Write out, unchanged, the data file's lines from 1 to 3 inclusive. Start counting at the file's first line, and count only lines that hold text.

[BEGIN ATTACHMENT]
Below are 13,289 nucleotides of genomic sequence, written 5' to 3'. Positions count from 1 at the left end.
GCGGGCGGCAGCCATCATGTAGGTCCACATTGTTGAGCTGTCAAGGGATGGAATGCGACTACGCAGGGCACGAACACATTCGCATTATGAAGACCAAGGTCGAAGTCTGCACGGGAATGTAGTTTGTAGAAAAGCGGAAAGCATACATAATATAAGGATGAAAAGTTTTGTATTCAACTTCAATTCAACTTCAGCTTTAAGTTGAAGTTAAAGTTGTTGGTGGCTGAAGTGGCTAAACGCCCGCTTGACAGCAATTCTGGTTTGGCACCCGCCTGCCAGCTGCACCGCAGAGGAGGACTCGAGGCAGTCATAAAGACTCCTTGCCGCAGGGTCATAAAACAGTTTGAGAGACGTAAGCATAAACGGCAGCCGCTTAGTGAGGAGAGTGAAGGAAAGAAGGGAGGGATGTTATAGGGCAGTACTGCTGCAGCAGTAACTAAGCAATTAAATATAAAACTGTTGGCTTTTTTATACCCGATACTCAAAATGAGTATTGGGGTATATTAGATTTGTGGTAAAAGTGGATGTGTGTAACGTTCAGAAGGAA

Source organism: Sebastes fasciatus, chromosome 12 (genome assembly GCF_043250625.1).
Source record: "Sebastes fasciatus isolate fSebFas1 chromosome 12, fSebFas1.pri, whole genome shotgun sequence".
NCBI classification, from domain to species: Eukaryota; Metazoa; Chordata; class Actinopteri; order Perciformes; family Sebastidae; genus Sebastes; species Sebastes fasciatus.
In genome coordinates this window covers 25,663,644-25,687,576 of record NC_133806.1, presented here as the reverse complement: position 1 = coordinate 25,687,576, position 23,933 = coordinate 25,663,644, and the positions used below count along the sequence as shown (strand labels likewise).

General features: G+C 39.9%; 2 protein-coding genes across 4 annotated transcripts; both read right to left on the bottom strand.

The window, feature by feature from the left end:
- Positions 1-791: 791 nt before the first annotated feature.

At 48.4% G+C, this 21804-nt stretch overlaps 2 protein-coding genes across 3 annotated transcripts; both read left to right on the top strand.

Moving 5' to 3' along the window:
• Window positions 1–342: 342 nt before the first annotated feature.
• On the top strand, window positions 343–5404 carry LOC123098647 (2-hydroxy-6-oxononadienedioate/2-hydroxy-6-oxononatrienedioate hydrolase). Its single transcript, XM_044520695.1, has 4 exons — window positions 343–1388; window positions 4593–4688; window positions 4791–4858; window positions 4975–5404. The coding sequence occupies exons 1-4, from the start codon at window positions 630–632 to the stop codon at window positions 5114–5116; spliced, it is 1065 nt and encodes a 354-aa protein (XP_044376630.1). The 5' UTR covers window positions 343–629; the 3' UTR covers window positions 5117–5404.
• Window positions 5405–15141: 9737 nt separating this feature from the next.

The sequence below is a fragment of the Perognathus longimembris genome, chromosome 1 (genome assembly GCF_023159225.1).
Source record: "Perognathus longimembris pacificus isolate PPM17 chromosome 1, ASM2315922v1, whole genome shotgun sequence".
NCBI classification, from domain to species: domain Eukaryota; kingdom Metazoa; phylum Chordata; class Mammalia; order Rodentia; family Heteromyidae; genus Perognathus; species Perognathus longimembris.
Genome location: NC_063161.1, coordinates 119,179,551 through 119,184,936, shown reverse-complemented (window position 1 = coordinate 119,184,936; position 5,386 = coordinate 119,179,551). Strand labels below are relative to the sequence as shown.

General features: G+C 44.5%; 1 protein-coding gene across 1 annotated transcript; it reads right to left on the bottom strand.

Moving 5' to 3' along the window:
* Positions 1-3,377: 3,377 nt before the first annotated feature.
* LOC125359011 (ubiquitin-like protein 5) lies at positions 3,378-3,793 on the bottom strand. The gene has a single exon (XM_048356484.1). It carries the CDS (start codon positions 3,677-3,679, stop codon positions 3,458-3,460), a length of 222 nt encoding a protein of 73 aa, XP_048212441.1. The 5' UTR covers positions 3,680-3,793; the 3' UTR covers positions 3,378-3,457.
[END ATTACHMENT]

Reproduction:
Below are 13,289 nucleotides of genomic sequence, written 5' to 3'. Positions count from 1 at the left end.
GCGGGCGGCAGCCATCATGTAGGTCCACATTGTTGAGCTGTCAAGGGATGGAATGCGACTACGCAGGGCACGAACACATTCGCATTATGAAGACCAAGGTCGAAGTCTGCACGGGAATGTAGTTTGTAGAAAAGCGGAAAGCATACATAATATAAGGATGAAAAGTTTTGTATTCAACTTCAATTCAACTTCAGCTTTAAGTTGAAGTTAAAGTTGTTGGTGGCTGAAGTGGCTAAACGCCCGCTTGACAGCAATTCTGGTTTGGCACCCGCCTGCCAGCTGCACCGCAGAGGAGGACTCGAGGCAGTCATAAAGACTCCTTGCCGCAGGGTCATAAAACAGTTTGAGAGACGTAAGCATAAACGGCAGCCGCTTAGTGAGGAGAGTGAAGGAAAGAAGGGAGGGATGTTATAGGGCAGTACTGCTGCAGCAGTAACTAAGCAATTAAATATAAAACTGTTGGCTTTTTTATACCCGATACTCAAAATGAGTATTGGGGTATATTAGATTTGTGGTAAAAGTGGATGTGTGTAACGTTCAGAAGGAA

Source organism: Sebastes fasciatus, chromosome 12 (genome assembly GCF_043250625.1).